Kenny 'no regrets' over Dunfermline or demoted Derry
STEPHEN KENNY spent yesterday answering the phone to Scottish journalists, entitled to wonder why fate has dealt him such a hand.
He understood why the calls were coming. It was the natural move, in the context of the Pat Fenlon/Dundee United developments, to canvas the last League of Ireland manager to make such a move across the water. Kenny's dalliance with Dunfermline three years ago started promisingly but veered terribly off course. When he got shown the door, he didn't realise that the pain was just beginning.
The only consolation then was the security of a return to Derry City. So-called security, as it happened. Now, after Derry's year of shame, which culminated with expulsion from the league, the Dubliner is preparing for life in the League of Ireland First Division, a level that he has not experienced since his first job at Longford.
As the only full-time employee at a club with a new board desperately trying to mend the terrible errors of their predecessors, he's returned to the kind of challenge he looked to have moved beyond. The obvious question is why he chose to stick around when Dundalk, to name but one, were willing to offer a way back to the top flight.
"When I moved the family home from Scotland, going back to the First Division wasn't part of the plan. And it certainly wasn't the plan that I wouldn't get paid for some of the year and have a disastrous time like 2009," he admits.
"Certainly, I strongly considered leaving. I was close because I'd had enough at the end of the season. The whole thing was an embarrassment for the club, a real low point.
"But it just didn't sit right for me to leave. I felt the club was probably at its lowest ever ebb. And I realised there's some very good players, some very talented teenagers that will become top-end League of Ireland players. So I just felt I would stay on and give it a go."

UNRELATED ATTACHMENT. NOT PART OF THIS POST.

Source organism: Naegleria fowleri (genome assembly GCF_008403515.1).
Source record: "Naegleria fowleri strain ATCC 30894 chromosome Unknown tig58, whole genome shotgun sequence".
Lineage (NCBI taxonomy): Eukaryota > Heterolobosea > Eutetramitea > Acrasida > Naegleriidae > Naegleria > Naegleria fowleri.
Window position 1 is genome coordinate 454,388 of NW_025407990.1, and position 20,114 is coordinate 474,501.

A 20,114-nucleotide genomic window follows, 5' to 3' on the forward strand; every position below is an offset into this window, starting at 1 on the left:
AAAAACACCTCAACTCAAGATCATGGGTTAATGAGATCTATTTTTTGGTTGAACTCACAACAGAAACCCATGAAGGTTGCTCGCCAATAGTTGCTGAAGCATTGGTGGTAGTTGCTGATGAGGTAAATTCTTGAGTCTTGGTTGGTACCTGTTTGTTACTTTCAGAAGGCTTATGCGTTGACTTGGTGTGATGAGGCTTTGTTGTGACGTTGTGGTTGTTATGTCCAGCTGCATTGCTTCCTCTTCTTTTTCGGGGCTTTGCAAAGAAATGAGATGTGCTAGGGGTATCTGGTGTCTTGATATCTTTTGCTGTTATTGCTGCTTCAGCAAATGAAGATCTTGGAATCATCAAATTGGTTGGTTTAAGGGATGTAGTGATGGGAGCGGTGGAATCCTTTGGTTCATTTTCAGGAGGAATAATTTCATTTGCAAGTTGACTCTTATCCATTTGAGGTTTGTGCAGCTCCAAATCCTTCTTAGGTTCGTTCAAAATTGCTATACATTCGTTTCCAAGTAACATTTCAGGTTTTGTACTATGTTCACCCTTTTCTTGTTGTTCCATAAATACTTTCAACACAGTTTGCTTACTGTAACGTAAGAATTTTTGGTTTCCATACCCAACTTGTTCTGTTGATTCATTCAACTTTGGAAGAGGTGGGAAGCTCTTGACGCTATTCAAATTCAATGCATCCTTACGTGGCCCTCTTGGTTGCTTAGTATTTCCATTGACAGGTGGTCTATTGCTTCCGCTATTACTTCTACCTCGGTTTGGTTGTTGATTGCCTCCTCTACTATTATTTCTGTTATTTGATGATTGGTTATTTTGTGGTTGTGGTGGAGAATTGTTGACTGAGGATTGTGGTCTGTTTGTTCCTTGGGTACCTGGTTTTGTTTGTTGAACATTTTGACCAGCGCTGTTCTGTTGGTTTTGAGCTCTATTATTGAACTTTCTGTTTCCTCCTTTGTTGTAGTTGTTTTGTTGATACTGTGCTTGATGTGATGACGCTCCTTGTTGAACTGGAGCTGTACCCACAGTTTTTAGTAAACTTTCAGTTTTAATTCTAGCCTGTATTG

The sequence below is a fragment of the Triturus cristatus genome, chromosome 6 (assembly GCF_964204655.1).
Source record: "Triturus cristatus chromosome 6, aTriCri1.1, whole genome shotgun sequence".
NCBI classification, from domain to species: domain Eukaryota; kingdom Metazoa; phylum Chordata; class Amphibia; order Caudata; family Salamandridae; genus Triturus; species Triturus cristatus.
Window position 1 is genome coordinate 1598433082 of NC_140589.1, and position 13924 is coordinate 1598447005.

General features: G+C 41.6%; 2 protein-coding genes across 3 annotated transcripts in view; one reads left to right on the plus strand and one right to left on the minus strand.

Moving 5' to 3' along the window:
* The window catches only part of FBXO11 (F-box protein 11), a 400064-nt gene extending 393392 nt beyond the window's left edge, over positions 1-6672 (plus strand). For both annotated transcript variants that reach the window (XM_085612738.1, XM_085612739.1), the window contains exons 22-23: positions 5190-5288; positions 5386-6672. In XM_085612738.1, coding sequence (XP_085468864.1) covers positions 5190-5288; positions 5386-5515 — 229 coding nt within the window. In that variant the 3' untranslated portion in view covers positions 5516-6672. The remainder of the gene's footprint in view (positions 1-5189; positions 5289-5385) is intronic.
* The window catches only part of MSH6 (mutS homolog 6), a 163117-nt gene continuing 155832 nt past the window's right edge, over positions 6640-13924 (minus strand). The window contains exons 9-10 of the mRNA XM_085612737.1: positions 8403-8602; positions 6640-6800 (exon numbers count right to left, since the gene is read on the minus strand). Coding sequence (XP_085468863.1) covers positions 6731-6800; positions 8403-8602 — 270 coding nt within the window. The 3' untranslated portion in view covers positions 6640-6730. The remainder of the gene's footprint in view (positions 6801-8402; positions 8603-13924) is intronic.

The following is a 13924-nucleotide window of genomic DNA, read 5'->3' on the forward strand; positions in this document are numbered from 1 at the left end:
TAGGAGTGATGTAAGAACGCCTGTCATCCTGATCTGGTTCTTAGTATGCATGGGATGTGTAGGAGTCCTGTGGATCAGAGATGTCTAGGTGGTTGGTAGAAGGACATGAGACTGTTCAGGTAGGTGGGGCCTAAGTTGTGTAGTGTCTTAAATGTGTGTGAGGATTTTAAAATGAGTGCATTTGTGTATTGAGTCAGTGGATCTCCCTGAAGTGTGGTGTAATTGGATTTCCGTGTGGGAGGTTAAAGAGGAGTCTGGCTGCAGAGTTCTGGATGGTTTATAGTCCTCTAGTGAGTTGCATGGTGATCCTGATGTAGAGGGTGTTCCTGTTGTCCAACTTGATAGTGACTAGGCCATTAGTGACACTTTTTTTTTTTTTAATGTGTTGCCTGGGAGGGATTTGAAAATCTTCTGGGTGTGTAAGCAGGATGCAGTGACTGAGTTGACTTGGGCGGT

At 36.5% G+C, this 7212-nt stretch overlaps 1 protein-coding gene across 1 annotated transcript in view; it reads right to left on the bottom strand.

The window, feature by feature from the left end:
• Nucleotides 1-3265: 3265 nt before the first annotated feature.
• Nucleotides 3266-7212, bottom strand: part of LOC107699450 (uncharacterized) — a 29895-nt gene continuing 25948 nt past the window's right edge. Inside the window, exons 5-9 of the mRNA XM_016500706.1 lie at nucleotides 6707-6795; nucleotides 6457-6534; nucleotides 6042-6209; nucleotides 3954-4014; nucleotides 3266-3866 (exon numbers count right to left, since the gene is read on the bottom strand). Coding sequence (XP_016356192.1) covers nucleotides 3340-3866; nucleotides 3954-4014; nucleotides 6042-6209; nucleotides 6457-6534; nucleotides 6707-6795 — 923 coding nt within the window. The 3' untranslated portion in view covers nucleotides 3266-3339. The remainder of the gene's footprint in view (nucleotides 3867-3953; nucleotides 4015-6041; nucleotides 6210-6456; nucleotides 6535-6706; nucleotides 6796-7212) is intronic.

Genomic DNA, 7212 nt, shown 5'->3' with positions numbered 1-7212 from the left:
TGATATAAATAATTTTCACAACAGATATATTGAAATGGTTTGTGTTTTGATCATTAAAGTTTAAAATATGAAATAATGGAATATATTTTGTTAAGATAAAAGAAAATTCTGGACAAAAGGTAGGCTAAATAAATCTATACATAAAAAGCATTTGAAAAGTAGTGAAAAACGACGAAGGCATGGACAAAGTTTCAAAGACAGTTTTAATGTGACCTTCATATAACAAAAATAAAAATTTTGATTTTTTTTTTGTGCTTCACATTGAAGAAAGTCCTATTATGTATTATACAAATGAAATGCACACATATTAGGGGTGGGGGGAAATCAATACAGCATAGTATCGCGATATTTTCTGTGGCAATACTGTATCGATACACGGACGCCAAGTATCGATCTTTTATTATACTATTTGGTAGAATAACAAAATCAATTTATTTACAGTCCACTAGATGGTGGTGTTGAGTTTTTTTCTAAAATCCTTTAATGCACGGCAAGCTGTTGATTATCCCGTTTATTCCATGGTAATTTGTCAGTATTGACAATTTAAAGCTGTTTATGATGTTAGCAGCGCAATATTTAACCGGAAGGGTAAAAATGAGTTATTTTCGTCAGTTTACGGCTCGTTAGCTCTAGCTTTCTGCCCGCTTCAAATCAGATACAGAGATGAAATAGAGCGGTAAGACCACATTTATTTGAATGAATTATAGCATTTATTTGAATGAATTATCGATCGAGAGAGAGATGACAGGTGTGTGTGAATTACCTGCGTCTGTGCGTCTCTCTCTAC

The change of regime was necessary if Derry were to have a chance of existing at any level. Kenny didn't know the group of local businessmen, led by Philip O'Doherty, the founder of E&I Engineering who list the new Aviva Stadium as one of their projects, before they rode in to save the day.
They felt a duty to keep senior football alive in a city where it's relevant. An important point as far as Kenny is concerned. He has always stressed that people in Dublin don't quite understand the affinity which the locals have with their team on Foyleside, even if goodwill has been damaged by the mistakes of 2009. Nevertheless, the Tallaght man senses those bridges can be built.
"There's bus companies that haven't been paid, hospitals that haven't paid, doctors that haven't been paid," he admits, "Administration and staff and other people. There's a lot of apathy around the locality and a lot of headaches involved but they're trying to start again.
"Derry's a unique city and it's been through a lot. I think up here, people rally around their own when things go badly and there's a sense of that. All the people involved, they've done well in their own businesses, they're professional people and they're aware that what happened at the club last year didn't reflect well on the city as well as the club itself."
Kenny doesn't wish to dwell on what went before, acknowledging that he should have seen the warning signs when the players had to travel in two separate groups to the Europa League tie against Skonto Riga in Latvia. What he is determined to do is defend the integrity of the players who had dual contracts -- one which they agreed with the club, the other a falsified version sent to the FAI. The on-field staff insisted they were unaware of the crime that resulted in deserved punishment.
"The accusation that everyone was in some sort of mass conspiracy was absolutely ridiculous," argues Kenny, "To try and organise it would be impossible, and to suggest it was very damaging. It hurt a lot of the players."
Most of those players have moved on. Ruaidhri Higgins, Stephen Gray and Gareth McGlynn to Bohs, Peter Hutton to Cliftonville while Clive Delaney and David Scullion are Oz bound.
The manager has convinced locals Gerard Doherty, Eddie McCallion and Kevin Deery to stay on reduced 40-week deals, with stylish midfielder Deery appointed club captain. They are notable coups and, allied to promising youths, the Candystripes have a chance of bouncing back.
"It's not all about technical ability though," he cautions, "Going to Waterford or Monaghan or these places. There will be physical exchanges and we'll have to learn a lot about it."
Kenny knows plenty about taking punishment, to the extent that it's easy to forget that he's still a young manager at the age of 38. Been there, seen it, done it. And ready to start all over again.
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